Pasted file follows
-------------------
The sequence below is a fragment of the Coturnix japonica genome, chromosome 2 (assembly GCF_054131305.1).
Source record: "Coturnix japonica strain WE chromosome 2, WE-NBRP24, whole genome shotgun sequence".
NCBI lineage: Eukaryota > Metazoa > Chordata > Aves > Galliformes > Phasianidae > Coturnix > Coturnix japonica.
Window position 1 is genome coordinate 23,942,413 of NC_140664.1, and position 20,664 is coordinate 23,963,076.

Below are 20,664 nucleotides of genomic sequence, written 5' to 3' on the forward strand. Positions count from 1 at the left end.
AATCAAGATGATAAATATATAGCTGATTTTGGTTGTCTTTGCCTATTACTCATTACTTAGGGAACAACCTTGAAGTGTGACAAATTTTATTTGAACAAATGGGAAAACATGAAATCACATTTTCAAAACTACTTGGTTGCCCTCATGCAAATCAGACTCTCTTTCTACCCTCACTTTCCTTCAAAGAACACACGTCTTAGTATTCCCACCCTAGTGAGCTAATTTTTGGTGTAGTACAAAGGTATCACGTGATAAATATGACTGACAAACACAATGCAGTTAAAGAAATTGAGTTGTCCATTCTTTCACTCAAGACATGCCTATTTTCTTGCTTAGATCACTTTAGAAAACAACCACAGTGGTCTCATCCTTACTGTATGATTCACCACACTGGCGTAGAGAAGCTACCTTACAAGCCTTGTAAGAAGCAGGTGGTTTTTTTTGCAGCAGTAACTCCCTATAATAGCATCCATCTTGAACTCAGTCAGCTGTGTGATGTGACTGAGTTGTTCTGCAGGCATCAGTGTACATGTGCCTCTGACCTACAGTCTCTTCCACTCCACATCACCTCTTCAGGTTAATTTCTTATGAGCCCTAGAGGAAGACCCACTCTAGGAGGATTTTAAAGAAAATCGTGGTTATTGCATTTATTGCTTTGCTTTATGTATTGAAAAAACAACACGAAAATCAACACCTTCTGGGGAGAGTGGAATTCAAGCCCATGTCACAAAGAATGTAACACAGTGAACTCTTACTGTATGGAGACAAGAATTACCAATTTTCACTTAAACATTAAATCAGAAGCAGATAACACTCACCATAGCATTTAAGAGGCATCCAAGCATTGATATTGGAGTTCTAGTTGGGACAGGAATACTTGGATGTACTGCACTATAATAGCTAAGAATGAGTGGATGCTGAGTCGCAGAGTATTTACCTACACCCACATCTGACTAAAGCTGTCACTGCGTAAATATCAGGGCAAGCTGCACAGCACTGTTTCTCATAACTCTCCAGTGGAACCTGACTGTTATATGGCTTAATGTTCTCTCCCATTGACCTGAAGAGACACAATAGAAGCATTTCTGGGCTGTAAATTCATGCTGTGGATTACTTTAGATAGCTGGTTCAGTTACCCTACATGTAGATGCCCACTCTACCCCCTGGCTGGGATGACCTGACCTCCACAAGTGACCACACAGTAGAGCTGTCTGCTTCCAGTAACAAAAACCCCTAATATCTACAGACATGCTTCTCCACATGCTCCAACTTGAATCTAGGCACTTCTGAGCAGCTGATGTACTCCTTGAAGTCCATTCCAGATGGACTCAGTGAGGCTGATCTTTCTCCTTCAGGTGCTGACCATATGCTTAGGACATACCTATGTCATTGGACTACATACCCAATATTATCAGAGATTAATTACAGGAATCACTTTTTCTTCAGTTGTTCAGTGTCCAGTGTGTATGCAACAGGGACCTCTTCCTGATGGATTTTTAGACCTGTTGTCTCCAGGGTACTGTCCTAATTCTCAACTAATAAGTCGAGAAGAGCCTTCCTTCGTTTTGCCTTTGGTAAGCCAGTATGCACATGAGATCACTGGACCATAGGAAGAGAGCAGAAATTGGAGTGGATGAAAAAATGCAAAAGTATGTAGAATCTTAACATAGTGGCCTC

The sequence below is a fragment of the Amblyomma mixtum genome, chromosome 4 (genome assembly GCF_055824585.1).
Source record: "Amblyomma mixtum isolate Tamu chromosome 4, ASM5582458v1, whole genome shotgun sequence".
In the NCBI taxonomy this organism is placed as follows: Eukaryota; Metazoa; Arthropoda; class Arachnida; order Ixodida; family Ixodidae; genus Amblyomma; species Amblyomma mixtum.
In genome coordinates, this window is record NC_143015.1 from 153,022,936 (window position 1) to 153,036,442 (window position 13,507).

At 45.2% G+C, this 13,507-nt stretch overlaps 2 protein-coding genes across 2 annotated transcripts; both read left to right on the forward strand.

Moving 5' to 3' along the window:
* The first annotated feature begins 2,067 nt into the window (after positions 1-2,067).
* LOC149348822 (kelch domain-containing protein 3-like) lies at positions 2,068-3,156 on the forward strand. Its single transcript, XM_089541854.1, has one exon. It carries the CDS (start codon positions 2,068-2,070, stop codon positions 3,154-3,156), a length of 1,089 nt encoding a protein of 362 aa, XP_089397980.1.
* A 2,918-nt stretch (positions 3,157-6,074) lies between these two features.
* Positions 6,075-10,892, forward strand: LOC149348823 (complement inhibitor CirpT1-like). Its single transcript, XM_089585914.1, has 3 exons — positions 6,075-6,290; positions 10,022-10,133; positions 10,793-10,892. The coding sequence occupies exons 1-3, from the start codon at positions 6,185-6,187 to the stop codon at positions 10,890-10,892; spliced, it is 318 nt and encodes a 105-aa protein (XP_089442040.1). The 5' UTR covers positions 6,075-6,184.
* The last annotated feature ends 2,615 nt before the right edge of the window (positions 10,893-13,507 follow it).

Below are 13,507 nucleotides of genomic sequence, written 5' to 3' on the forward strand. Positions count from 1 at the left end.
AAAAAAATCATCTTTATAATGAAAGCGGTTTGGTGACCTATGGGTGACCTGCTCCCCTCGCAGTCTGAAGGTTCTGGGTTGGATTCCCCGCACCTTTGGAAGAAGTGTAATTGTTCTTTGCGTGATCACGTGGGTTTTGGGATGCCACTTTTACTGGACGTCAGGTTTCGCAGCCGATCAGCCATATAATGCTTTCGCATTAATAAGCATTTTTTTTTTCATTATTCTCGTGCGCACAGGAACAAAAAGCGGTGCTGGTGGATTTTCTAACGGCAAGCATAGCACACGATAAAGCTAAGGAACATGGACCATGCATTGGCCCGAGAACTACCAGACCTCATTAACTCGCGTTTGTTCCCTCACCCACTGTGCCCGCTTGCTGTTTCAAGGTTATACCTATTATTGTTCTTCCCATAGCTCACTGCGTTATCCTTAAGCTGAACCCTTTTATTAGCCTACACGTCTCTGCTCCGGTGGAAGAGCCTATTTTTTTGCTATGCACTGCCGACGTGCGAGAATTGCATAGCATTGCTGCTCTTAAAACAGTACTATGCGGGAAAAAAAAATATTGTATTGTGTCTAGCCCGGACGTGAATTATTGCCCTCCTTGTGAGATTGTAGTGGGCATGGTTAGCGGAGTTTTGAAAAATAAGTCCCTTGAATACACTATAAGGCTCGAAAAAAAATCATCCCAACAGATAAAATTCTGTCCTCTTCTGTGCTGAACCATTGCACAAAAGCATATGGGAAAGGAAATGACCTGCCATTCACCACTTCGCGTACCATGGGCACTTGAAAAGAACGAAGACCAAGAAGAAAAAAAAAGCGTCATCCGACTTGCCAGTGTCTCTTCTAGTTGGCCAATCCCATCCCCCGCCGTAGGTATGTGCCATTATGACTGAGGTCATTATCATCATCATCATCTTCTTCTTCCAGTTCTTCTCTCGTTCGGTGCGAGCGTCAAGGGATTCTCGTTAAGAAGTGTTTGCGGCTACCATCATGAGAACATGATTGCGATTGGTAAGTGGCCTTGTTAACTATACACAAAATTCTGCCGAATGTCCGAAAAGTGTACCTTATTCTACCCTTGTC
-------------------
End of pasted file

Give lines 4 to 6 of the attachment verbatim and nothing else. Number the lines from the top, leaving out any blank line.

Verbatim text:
Window position 1 is genome coordinate 23,942,413 of NC_140664.1, and position 20,664 is coordinate 23,963,076.

Below are 20,664 nucleotides of genomic sequence, written 5' to 3' on the forward strand. Positions count from 1 at the left end.
AATCAAGATGATAAATATATAGCTGATTTTGGTTGTCTTTGCCTATTACTCATTACTTAGGGAACAACCTTGAAGTGTGACAAATTTTATTTGAACAAATGGGAAAACATGAAATCACATTTTCAAAACTACTTGGTTGCCCTCATGCAAATCAGACTCTCTTTCTACCCTCACTTTCCTTCAAAGAACACACGTCTTAGTATTCCCACCCTAGTGAGCTAATTTTTGGTGTAGTACAAAGGTATCACGTGATAAATATGACTGACAAACACAATGCAGTTAAAGAAATTGAGTTGTCCATTCTTTCACTCAAGACATGCCTATTTTCTTGCTTAGATCACTTTAGAAAACAACCACAGTGGTCTCATCCTTACTGTATGATTCACCACACTGGCGTAGAGAAGCTACCTTACAAGCCTTGTAAGAAGCAGGTGGTTTTTTTTGCAGCAGTAACTCCCTATAATAGCATCCATCTTGAACTCAGTCAGCTGTGTGATGTGACTGAGTTGTTCTGCAGGCATCAGTGTACATGTGCCTCTGACCTACAGTCTCTTCCACTCCACATCACCTCTTCAGGTTAATTTCTTATGAGCCCTAGAGGAAGACCCACTCTAGGAGGATTTTAAAGAAAATCGTGGTTATTGCATTTATTGCTTTGCTTTATGTATTGAAAAAACAACACGAAAATCAACACCTTCTGGGGAGAGTGGAATTCAAGCCCATGTCACAAAGAATGTAACACAGTGAACTCTTACTGTATGGAGACAAGAATTACCAATTTTCACTTAAACATTAAATCAGAAGCAGATAACACTCACCATAGCATTTAAGAGGCATCCAAGCATTGATATTGGAGTTCTAGTTGGGACAGGAATACTTGGATGTACTGCACTATAATAGCTAAGAATGAGTGGATGCTGAGTCGCAGAGTATTTACCTACACCCACATCTGACTAAAGCTGTCACTGCGTAAATATCAGGGCAAGCTGCACAGCACTGTTTCTCATAACTCTCCAGTGGAACCTGACTGTTATATGGCTTAATGTTCTCTCCCATTGACCTGAAGAGACACAATAGAAGCATTTCTGGGCTGTAAATTCATGCTGTGGATTACTTTAGATAGCTGGTTCAGTTACCCTACATGTAGATGCCCACTCTACCCCCTGGCTGGGATGACCTGACCTCCACAAGTGACCACACAGTAGAGCTGTCTGCTTCCAGTAACAAAAACCCCTAATATCTACAGACATGCTTCTCCACATGCTCCAACTTGAATCTAGGCACTTCTGAGCAGCTGATGTACTCCTTGAAGTCCATTCCAGATGGACTCAGTGAGGCTGATCTTTCTCCTTCAGGTGCTGACCATATGCTTAGGACATACCTATGTCATTGGACTACATACCCAATATTATCAGAGATTAATTACAGGAATCACTTTTTCTTCAGTTGTTCAGTGTCCAGTGTGTATGCAACAGGGACCTCTTCCTGATGGATTTTTAGACCTGTTGTCTCCAGGGTACTGTCCTAATTCTCAACTAATAAGTCGAGAAGAGCCTTCCTTCGTTTTGCCTTTGGTAAGCCAGTATGCACATGAGATCACTGGACCATAGGAAGAGAGCAGAAATTGGAGTGGATGAAAAAATGCAAAAGTATGTAGAATCTTAACATAGTGGCCTC